Ukrainian Cultural Renaissance of the 1920s

The downfall of the Russian Empire after the First World War, the resulting abolition of imperial censorship, the establishment of an independent Ukrainian state (even if only for a very short time), and the relative leniency of the Soviet regime in the 1920s all led to an astonishing renaissance of literary and cultural activity in Ukraine. Scores of new writers and poets appeared and formed dozens of literary groups that changed the face of Ukrainian literature. These processes were supported by the politics of Ukrainization and the elimination of illiteracy.

Realism, with a distinctly decadent strain, was the most notable characteristic of Volodymyr Vynnychenko’s prose, while Pavlo Tychyna was the leading Symbolist poet. Neoclassicism produced the poet Mykola Zerov, and Futurism was initiated by Mykhail Semenko. The prose of Mykola Khvyliovy, with its erratic telegraphic style, and his pamphlets, with their turbulent exhortations and rhetorical questions, were part and symptom of the prevalent spirit of national vitality. Khvyliovy’s pamphlets, which provoked the Literary Discussion, and his attempt to group writers into organizations — VAPLITE and Prolitfront — and to create a new proletarian Ukrainian culture make him the most important single author of the period not only from a literary and cultural, but also from a political point of view. Khvyliovy and his associates supported an orientation toward Western Europe rather than Russia, rejecting "Red graphomania". Although Khvyliovy at first extolled the revolution, he later became increasingly critical of Soviet policies, and ended his life by suicide, as a form of protest.

Ukrainian prose was enriched by the lyrically romantic works of Yuri Yanovsky and Valerian Pidmohylny, who gave Ukrainian literature its first modern novel in the neorealistic tradition. Ukrainian drama reached its apogee in the works of Mykola Kulish, especially during his collaboration with Les Kurbas and the Berezil Theater. Other prose writers of note were Mykhailo Ivchenko, Klym Polishchuk, Andriy Holovko, Ivan Senchenko, Hryhoriy Epik, Volodymyr Gzhytsky, Arkadiy Liubchenko, Borys Antonenko-Davydovych, Oleksa Slisarenko, the lyrical impressionist Hryhoriy Kosynka, the humorist Ostap Vyshnia, and the essayist and parodist Kost Bureviy. All of them were soon to be repressed.

In many respects the 1920s and early 1930s were a time of experimentation in the arts. The government tolerated a variety of trends in these fields, provided they were not overtly hostile to the regime. In art and literature, numerous schools proliferated, some traditional and others radically experimental.

Most writers were consolidated into literary organizations, each with different styles or positions. The main literary organizations of the time were:

• "Hart" (meaning “tempering” in Ukrainian) existed 1923-25. Its main goal was to unite all proletarian writers to further develop proletarian culture. One of the requirements of the membership of "Hart" was the use of the Ukrainian language. The organization ceased to exist after its leader Vasyl Ellan-Blakytny died. Members included Volodymyr Sosiura, Ivan Kulyk, Valerian Polishchuk, Mike Yohansen, Pavlo Tychyna, Oleksandr Dovzhenko, Mykola Khvyliovy, Oles Dosvitniy.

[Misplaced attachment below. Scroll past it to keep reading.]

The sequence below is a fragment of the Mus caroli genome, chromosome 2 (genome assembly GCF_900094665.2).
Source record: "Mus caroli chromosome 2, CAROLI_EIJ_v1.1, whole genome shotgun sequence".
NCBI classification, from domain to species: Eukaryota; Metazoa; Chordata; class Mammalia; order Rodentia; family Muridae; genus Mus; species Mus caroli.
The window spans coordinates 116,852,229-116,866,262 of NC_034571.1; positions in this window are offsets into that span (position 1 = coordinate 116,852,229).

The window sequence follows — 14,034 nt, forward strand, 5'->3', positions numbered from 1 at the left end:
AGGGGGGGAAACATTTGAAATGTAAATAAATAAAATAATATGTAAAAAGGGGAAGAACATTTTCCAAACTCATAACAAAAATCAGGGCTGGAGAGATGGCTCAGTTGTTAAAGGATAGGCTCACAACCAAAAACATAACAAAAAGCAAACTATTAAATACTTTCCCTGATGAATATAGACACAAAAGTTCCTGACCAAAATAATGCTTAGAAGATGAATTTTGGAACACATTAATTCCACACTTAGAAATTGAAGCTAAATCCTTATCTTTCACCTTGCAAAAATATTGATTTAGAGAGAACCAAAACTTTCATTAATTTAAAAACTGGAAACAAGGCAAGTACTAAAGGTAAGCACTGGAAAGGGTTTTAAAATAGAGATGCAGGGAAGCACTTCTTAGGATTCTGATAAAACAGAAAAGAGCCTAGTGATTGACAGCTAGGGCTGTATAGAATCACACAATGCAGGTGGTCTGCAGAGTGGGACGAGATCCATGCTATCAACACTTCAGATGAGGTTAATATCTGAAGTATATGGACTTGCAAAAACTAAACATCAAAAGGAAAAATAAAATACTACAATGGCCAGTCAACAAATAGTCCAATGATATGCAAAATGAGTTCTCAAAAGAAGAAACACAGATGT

• VAPLITE (in Ukrainian an abbreviation of Free Academy of Proletarian Literature) was created in 1926 by Mykola Khvyliovy after “Hart” ceased to exist. Its goal was to create a new Ukrainian literature by adopting the best aspects of Western European culture. Although VAPLITE accepted Communism as a political ideology, it rejected the need for literature to contain ideological content. Members of VAPLITE included Oleksandr Dovzhenko, Mykola Kulish, Les Kurbas, Mike Yohansen, Pavlo Tychyna, Oleksa Slisarenko, Mykola Bazhan, Yuri Smolych, Arkadiy Liubchenko.

• MARS (in Ukrainian an abbreviation of Workshop of the Revolutionary Word) existed 1924-29. It was originally called "Lanka" in 1924 and then renamed MARS in 1926. The main postulate of MARS was to honestly and artistically describe the times. Its members included Valerian Pidmohylny, Hryhoriy Kosynka, Yevhen Pluzhnyk, Borys Antonenko-Davydovych, Todos Osmachka, Ivan Bahriany.

• "Aspanfut" (Association of Pan-Futurists), 1921-1924, later renamed Komunkult (Communist Culture) was an organization of Ukrainian pan-futurists. Their values were "Communism, internationalism, industrialism, rationalization, inventions, quality". Its members included Mykola Bazhan, Myroslav Irchan, Mykhail Semenko, Geo Shkurupiy, Oleksa Slisarenko, Oleksa Vlyzko, Yuri Yanovsky, Volodymyr Yaroshenko.

• “Neoclassicists” was a literary movement in the 1920s of modernists among whose followers were Mykola Zerov, Pavlo Fylypovych, Mykhailo Drai-Khmara, Oswald Burghardt, Maksym Rylsky. They never established a formal organization or program, but they shared cultural and aesthetic interests. They were concerned with the creation of high art and had a disdain for "popular art", didactic and propagandist writing.

• "Pluh" (meaning “plough” in Ukrainian) existed 1922-1932 and was an organization of rural writers. Their main postulate was "to struggle against proprietary ideology among peasants and the promotion of proletarian revolutionary ideals". Members included Serhiy Pylypenko, Andriy Holovko, Petro Panch, Dokiya Humenna, Andriy Holovko, Ivan Senchenko, Hryhoriy Epik, Volodymyr Gzhytsky, Pavlo Usenko, Yuri Vukhnal.
But in 1932 the Communist Party began enforcing Socialist Realism as the required literary style. Stalin’s great purges of 1933–38 decimated the ranks of Ukrainian writers, many of whom were imprisoned or executed, or fled abroad into exile.

[Sources: Encyclopedia of Ukraine & Wikipedia]